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What once was thought to be a record corn crop in the making is on track for being average. Last week, crop conditions fell 2-points to 62 percent rated in good-to-excellent condition. According to Ag Watch’s yield model, this equates to a national yield of 169.1 bpa compared to USDA’s projection of 181.8 bpa. If realized, ending stocks could fall to 1.655 BB. In 2014 and 2015 when stocks were similar, corn futures ranged between 318-438 with the median at 378. In other developments, export inspections for the last full week of the marketing year were miserable at 15.8 MB. The bottom line for corn is that stocks are adequate, but declining production prospects will keep the bears honest. However, an increase in exports, or a weather issue in South America, will be needed to draw the bulls’ interest.
Production prospects in soybeans are declining and probably getting more attention than corn because of purchases by China. Last week, the crop rating slid 3-points to 66 percent in good-to-excellent condition. According to Ag Watch’s yield model, the national yield is 49.8 bpa versus USDA’s estimate of 53.3 bpa. If realized, ending stocks could fall to 305 MB which would be snug. In 2016, we had similar stocks and soybean values ranged between 849-1208 with the median being 1028. If ending stocks are close to 305 MB, planting and crop conditions will certainly be in the spotlight in South America. In other developments, export inspections last week were 29.5 MB for the last full week of the marketing year.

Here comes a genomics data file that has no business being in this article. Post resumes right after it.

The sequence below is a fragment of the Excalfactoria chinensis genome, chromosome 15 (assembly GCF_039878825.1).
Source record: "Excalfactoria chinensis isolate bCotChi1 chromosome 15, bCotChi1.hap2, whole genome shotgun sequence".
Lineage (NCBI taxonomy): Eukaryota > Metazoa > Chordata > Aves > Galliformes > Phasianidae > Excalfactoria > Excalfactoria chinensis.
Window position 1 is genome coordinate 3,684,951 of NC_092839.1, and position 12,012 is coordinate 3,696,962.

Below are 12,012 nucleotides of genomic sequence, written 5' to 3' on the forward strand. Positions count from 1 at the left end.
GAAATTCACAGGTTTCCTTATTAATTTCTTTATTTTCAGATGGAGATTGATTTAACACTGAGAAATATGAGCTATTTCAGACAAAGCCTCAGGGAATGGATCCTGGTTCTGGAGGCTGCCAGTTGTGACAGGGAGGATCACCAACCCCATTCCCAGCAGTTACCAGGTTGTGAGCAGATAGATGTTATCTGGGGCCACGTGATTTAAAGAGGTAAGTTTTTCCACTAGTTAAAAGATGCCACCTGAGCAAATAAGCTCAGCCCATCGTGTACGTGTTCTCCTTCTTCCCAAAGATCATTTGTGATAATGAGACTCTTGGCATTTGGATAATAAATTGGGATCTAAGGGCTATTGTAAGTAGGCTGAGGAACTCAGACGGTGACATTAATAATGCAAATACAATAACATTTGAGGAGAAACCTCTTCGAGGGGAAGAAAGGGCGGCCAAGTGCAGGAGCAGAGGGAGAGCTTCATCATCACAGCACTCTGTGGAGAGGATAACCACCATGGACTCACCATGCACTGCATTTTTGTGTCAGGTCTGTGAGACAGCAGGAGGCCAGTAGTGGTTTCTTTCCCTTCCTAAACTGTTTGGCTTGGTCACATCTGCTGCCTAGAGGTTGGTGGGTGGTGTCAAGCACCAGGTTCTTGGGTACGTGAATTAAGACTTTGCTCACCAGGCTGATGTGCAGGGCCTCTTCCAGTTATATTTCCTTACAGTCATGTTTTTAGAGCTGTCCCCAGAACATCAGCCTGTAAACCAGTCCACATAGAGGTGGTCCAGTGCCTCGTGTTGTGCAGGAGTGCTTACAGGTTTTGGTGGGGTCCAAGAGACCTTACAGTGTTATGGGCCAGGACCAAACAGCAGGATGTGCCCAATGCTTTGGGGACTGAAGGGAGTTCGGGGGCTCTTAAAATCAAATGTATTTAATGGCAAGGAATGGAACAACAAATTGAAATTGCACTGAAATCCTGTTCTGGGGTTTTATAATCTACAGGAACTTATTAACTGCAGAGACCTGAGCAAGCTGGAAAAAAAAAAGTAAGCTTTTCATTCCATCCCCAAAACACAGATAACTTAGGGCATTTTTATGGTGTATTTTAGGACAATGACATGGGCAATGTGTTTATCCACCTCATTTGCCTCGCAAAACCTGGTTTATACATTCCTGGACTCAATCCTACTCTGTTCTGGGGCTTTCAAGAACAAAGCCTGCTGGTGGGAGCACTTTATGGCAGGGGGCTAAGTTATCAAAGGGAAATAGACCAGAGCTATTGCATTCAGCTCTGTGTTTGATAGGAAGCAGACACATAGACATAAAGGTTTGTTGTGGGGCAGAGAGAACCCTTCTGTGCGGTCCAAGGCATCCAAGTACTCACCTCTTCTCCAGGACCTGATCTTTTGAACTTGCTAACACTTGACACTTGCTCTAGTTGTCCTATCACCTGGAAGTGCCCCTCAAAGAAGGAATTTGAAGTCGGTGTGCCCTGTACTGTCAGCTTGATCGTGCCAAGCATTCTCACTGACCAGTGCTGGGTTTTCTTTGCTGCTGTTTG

Wheat has mostly been a follower of corn and soybeans but has also been supported from dryness in much of Ukraine and Russia as well as dollar weakness. In other developments, spring wheat harvest is lagging at 69 percent complete compared to the average of 77 percent. Export inspections last week were 18.9 MB and slightly above the average needed to reach USDA’s target of 975 MB. Currently, they are on track for 940 MB.
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